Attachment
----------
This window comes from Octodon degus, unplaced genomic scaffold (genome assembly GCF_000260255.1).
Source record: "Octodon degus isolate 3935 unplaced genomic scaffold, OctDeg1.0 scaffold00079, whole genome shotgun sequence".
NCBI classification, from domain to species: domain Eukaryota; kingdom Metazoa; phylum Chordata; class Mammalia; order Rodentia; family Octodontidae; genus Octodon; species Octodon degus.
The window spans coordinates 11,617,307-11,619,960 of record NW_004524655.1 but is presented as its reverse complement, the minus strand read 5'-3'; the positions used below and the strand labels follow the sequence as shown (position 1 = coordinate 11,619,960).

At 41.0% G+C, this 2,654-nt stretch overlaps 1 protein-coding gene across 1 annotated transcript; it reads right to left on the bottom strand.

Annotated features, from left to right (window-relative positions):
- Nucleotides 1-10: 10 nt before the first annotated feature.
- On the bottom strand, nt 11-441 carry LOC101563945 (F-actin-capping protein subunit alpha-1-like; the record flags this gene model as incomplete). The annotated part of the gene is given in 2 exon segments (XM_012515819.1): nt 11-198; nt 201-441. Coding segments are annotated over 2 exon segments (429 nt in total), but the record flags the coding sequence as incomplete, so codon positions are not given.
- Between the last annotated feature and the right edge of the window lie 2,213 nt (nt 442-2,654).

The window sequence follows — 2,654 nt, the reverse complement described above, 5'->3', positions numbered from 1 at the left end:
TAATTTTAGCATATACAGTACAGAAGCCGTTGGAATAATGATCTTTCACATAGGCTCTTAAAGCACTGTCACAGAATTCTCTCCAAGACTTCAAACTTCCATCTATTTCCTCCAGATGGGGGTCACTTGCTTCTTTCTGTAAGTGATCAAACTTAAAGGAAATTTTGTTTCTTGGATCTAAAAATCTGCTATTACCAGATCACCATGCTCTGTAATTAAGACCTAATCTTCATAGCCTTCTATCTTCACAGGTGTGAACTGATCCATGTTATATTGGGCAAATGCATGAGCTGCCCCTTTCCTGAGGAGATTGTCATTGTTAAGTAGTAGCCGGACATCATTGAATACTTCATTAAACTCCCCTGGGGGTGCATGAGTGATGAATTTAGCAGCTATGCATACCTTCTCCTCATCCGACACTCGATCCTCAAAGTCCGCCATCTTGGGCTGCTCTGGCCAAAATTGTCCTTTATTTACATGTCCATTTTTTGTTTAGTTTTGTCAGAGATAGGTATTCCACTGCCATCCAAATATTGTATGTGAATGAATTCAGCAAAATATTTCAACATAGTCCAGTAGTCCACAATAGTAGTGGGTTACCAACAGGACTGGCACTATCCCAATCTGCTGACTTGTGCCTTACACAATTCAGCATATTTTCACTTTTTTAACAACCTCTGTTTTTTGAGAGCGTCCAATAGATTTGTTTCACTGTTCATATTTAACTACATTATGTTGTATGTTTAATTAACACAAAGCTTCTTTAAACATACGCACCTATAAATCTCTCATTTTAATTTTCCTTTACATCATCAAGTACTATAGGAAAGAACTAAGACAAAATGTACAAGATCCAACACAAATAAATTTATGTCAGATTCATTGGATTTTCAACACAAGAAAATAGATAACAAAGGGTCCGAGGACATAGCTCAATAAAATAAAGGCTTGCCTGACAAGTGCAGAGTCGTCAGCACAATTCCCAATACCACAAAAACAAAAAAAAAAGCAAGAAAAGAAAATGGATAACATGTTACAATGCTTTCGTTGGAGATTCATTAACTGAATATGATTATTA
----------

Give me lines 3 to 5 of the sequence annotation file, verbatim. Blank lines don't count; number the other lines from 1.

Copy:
NCBI classification, from domain to species: domain Eukaryota; kingdom Metazoa; phylum Chordata; class Mammalia; order Rodentia; family Octodontidae; genus Octodon; species Octodon degus.
The window spans coordinates 11,617,307-11,619,960 of record NW_004524655.1 but is presented as its reverse complement, the minus strand read 5'-3'; the positions used below and the strand labels follow the sequence as shown (position 1 = coordinate 11,619,960).

At 41.0% G+C, this 2,654-nt stretch overlaps 1 protein-coding gene across 1 annotated transcript; it reads right to left on the bottom strand.